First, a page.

Denis gave it back. Where are the women, he asked. An original condition of us building the borehole well was that women be included on the committee to manage the borehole, which would provide water to people at a small cost. The profit would then be used to fix the infrastructure, should something go wrong, or to develop Tangarwashane further - this desolate, isolated place. There are no women, they answered. They are cloistered behind their veils, I thought, their mats, religion hiding them away from the world, from this meeting at Tangawarshane. These were my thoughts, as I watched the men.

And where is the money, Denis asked.

Just as there were no women included on the management committee, which now consisted of one man solely, the others having gotten sick or dropped out, there was also no cash. Shit, I thought.

After visiting the borehole, we figured out that water was, indeed, extracted from the structure, but there was no system for making it into a business. Some people paid, some people didn’t. When family members went hungry, the bank went dry, I concluded. Because these aren’t people living in “a castle on a hill.” These aren’t the Nigerian princes, we often read about siphoning the profits of oil riches. These are people living at the end of the earth, where the sun boils your feet and turns them into portable stoves and the wind blows dust through your soul. Between the sun and dust, you are blind. But this is also a place where you must see. You must watch your feet. The only existing trees carry thorns that carve holes in the bottoms of your sandals. These pins slip between your tongs as you walk, never ceasing to cause you great pain. This is life, hardship in the Azawak Valley. This wind, this climate has now brought the people of the rural bush a bout of whooping cough. The wind has carried the disease from child to child inflicting one of the many diseases that has, no doubt, come through this place, this hell.

But the water tastes wonderful. It is crystal clear. It is Evian. There is no after taste. I filled by Camelback to the top with it and drank the water like I was standing at the precipice of the end of the Earth. I looked down and over the precipice and I felt the water trickle down my throat. The dust settled over my eyelids, but I had this water, this life in my bottle. It would all be ok.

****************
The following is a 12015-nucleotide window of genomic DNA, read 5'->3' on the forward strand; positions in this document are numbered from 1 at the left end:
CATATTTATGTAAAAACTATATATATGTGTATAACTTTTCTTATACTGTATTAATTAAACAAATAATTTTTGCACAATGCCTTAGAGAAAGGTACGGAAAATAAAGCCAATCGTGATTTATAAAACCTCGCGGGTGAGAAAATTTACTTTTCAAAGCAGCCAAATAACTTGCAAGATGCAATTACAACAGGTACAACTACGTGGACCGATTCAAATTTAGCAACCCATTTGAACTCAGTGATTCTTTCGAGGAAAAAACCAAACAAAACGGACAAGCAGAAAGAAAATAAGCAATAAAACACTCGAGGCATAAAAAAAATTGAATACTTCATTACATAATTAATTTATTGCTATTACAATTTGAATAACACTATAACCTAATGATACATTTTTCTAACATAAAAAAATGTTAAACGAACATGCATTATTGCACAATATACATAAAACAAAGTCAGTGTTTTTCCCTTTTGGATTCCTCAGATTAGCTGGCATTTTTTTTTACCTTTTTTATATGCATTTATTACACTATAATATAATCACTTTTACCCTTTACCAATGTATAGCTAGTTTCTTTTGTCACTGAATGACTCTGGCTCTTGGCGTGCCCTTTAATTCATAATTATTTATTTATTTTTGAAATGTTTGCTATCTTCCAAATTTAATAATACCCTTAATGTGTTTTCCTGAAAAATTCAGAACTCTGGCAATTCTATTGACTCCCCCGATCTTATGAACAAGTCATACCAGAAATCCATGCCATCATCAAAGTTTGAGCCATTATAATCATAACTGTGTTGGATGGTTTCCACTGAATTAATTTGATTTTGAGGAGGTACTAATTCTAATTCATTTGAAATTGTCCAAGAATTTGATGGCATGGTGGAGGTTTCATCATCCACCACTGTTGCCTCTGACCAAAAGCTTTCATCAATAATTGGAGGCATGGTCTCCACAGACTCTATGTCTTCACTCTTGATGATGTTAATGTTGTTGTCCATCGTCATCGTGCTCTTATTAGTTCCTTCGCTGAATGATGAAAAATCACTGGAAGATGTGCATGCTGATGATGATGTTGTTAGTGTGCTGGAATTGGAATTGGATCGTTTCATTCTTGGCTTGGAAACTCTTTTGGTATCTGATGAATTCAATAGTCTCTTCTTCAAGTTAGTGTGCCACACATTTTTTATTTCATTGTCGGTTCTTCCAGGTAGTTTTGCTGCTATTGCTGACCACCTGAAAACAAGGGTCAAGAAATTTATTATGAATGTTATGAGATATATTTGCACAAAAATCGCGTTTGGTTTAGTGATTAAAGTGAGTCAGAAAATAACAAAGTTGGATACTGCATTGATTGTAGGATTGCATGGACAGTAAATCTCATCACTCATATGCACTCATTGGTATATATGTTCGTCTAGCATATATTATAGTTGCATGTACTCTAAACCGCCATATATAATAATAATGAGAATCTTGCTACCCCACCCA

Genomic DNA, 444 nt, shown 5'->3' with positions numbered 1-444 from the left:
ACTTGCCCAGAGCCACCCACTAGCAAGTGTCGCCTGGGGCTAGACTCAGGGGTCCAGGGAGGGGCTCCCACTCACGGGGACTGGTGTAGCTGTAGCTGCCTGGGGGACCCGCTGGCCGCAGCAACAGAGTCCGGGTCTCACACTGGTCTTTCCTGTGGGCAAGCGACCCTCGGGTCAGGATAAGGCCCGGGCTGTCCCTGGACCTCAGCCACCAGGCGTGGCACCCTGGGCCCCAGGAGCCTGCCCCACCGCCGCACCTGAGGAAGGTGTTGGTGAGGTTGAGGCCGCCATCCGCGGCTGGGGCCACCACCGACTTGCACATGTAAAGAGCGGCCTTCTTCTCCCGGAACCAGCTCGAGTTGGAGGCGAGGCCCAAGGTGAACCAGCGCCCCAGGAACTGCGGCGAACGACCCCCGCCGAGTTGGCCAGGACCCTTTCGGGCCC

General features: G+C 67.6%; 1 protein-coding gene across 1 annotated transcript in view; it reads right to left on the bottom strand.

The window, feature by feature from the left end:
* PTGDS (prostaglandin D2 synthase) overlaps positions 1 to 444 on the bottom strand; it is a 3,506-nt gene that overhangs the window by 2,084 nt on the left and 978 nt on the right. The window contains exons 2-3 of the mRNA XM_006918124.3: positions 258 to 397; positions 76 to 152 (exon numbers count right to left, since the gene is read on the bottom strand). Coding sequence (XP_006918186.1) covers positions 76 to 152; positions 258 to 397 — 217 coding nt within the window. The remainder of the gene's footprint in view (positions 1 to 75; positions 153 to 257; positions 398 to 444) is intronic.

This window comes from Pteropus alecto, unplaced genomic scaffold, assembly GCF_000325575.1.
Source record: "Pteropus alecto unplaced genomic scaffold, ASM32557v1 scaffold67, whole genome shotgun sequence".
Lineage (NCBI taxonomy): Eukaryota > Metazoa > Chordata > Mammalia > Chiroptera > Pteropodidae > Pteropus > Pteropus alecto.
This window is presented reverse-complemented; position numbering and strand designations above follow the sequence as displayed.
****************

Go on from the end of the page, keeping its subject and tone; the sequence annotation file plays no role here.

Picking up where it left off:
In the two hours that I hung out by the faucets, three different groups got water. One woman all in black, a green mat shaping her into a walking cone, came and went. Another group was of Tuareg children on their donkeys. I watched one little girl sling the large yellow water canisters over her mount and disappear with water into the dust. She might have been going back to school this afternoon, I hoped. There was a school, somewhere, I was told, with 20 students, lost in this dust. Another group was a Fulani family, who thought my presence, my camera, was quite funny. They asked me for change, change that might go to their next cup of water. Little boys, who I recognized from Ariane’s pictures, treated the borehole like it was their own. They shooed off the thirsty animals when the humans came by. Many nomads here do not like their cows to drink every day, for a reason I can’t remember now. The treatment of animals is too cruel, too much for me to reflect on here.

These kids were treating the borehole like it was theirs, because it is. Amman Imman built it, but now it is for the common good of Tangawarshane and the nomads that still move through the Azawak. But we can’ t feel good about the mismanagement. We want the borehole to be sustainable, to last and last, to make a future for this village, because with its demise, there will be no life, be no future at the end of the Earth, here in the Azawak. We need solutions.